3. Finally, these almost always go hand in hand:

  • having liked President Clinton
  • having been totally, 100% in favor of the US action against Serbia. (After all, we had to stop ethnic cleansing!)

Fascinating. Just fascinating.

Point: McCain
August 30, 2008, 4:24 am
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The more frenzied rhetoric I read from the left today regarding how inexperienced Sarah Palin is, their digging up stats on how small Alaska is, digging up old quotes and clips, grasping at scandals, etc., etc., the more convinced I become that this choice of running-mate has them scared to the bone.

Grab some popcorn.

It’s In The Price Already
August 29, 2008, 9:18 pm
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I liked this post from Arnold Kling at Econlog about whether people need to ‘behave more responsibly’ at the dinner table (e.g. eat less meat):

To argue that you need to “behave more responsibly” is to argue that there is something wrong with prices. If externalities are present (so that carbon-intensive consumption is under-priced, for example), then you need (a) a Pigouvian tax or (b) to be able to work through the input-output table. And I don’t trust even research specialists to do (b) accurately.

This strikes me as exactly right.

In our society many people to have their own list of behaviors that (they think) people – meaning you and I – ‘should’ do (or reduce/abstain from) in order to ‘be more responsible’ in one way or another. Whether it’s use less gasoline, recycle, eat less meat, whatever. And most such people are willing, if not eager, to use social policy and government fiat to force others to adjust our behavior to their liking.

Essentially none of the people who form such opinions have actually done the necessary calculations – worked through the input-output table, as Kling puts it – to be in a position to dictate what others ‘should’ do.

Whether I’m using ‘too much’ gasoline, whether I should recycle, whether I should ‘eat local’, whether I should take into account the ‘carbon footprint’ of this or that – if these are considered to be questions that are separate from the actual price signals that are already involved in these choices, none of the people with strongly-held views on these subjects have any real idea what they’re talking about. They just haven’t done the math – and most of them couldn’t if they tried.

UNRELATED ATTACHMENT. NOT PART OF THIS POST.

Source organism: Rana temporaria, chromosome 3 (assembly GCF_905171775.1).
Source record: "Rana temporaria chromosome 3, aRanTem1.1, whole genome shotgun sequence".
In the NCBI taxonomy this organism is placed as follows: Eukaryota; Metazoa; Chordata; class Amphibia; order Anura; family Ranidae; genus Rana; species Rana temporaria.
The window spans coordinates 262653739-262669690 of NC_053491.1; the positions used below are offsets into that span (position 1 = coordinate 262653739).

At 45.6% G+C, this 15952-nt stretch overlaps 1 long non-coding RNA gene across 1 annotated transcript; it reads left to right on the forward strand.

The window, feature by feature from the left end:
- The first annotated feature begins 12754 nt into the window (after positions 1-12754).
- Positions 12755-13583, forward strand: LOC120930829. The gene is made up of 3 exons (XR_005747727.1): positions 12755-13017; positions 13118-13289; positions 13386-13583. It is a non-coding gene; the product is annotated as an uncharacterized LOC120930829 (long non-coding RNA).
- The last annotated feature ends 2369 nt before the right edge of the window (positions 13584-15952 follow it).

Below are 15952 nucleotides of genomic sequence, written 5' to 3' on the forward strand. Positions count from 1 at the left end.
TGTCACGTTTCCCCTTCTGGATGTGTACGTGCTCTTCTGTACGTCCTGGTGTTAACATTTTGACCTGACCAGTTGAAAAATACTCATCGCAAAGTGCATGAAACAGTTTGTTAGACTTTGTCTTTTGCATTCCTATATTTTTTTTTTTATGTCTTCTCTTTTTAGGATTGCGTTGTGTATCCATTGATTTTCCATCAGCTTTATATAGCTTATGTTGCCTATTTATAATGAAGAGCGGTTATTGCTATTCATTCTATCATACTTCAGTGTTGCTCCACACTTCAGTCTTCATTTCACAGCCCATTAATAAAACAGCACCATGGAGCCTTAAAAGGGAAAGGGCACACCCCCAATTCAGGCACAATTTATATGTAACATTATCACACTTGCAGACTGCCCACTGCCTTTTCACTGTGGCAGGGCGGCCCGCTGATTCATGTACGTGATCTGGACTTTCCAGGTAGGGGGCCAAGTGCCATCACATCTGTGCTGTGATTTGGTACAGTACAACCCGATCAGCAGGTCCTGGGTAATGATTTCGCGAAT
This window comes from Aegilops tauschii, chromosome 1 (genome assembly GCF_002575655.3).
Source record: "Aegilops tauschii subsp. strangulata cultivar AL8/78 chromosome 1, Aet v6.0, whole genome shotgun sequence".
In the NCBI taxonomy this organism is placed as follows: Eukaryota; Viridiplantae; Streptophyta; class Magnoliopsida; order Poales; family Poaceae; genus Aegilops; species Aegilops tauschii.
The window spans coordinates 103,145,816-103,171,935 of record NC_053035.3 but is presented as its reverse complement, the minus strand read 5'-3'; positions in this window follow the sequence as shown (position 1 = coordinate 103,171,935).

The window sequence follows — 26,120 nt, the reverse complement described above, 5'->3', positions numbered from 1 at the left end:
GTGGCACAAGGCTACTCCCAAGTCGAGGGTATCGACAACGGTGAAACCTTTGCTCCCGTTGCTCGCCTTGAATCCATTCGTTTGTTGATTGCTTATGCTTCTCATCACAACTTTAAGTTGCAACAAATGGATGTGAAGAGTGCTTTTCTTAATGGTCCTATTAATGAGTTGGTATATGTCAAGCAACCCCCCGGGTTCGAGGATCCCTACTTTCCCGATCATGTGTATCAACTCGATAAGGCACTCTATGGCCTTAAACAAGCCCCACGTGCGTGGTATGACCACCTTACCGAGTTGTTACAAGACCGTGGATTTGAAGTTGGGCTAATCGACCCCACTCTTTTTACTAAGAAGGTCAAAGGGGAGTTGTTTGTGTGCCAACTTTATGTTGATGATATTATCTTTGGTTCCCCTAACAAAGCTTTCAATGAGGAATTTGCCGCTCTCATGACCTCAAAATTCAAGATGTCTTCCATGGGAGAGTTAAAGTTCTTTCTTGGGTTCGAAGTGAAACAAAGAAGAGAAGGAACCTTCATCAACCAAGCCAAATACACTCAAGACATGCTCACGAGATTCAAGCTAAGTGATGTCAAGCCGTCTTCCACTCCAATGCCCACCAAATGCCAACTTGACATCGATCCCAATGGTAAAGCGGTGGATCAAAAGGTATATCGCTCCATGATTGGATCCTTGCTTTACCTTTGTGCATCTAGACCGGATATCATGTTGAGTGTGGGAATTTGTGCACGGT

Which doesn’t stop anyone from letting loose the little dictators inside them, of course.

The Librarian Fantasy
August 29, 2008, 8:33 pm
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Seeing McCain’s running mate Sarah Palin put me in the mind of this classic quote from a great little movie, The Station Agent:

Joe Oramas: It’s the librarian fantasy, man. Glasses off, hair down, books flying.
Finbar McBride: She doesn’t wear glasses.
Olivia Harris: Well, buy her some, it’s worth it.

It’s worth it.

Allies When Convenient
August 29, 2008, 3:34 am
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It’s long-forgotten now, I suppose, but for a long time one of the favorite arguments against the Iraq invasion and reconstruction amongst the left side of the spectrum was that we didn’t have enough allies to be doing it. We were “going it alone”, therefore we shouldn’t invade. When we did invade, we didn’t have enough help – therefore we should leave (supposedly). In 2004 one of John Kerry’s arguments for why we should vote for him was that he was going to try to “get our allies on board” (whatever that means; how are countries that aren’t helping us our “allies”?). This of course raised the question ‘on board for what? I thought you wanted to leave?’, but nevertheless, it seemed to make sense to his supporters.

Allies were, it seemed, very important to the left. Or so it seemed.

One of our undisputed allies throughout all this time, of course, was Georgia. Georgia is one of the few countries that actually contributed troops to the Iraq endeavor to fight alongside ours. This is precisely what the left claimed to want, so, even if they were right that we didn’t have ‘enough’ other allies, surely they were happy that at least we had an ally in Georgia.


Flash forward to 2008: Russian soldiers and tanks, across the border, into Georgia. Georgian villages burned, Russia occupies Georgia, sets up checkpoints, and recognizes their breakaway regions.

Which side does the left take? Russia’s, of course. The left instinctively reacts with favor toward the Russian action, believes Russian claims, becomes irate at Georgia, and casts it as something sinister that the US has had an ally-like relationship with Georgia, as if that means we’ve been doing something wrong. We egged Russia on by being allies with Georgia! Shame on…us!

So, question: Does the left want us to have allies or don’t they?

It appears that they’ll pretend to want us to have allies if they think that will help them argue against us using military force, but if having allies could lead to us using military force, they suddenly want no part of it. This is not merely inconsistent and hypocritical, it’s not a behavior pattern that’s likely to encourage other nations to be all that enthused about being our – well – allies.

August 29, 2008, 2:19 am
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I count among my many blessings the fact that I need not watch tonight’s Democratic convention. This is because I learned the outcome long ago (hint: it’s Obama).

Same goes for the RNC.

Yglesias, Genius (an ongoing series)
August 28, 2008, 12:53 am
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According to Matthew Yglesias, these two things are simultaneously true:

1. Russia is scared of our missile defense because it undermines their nuclear deterrent.

2. Our missile defense doesn’t work.

August 27, 2008, 11:13 am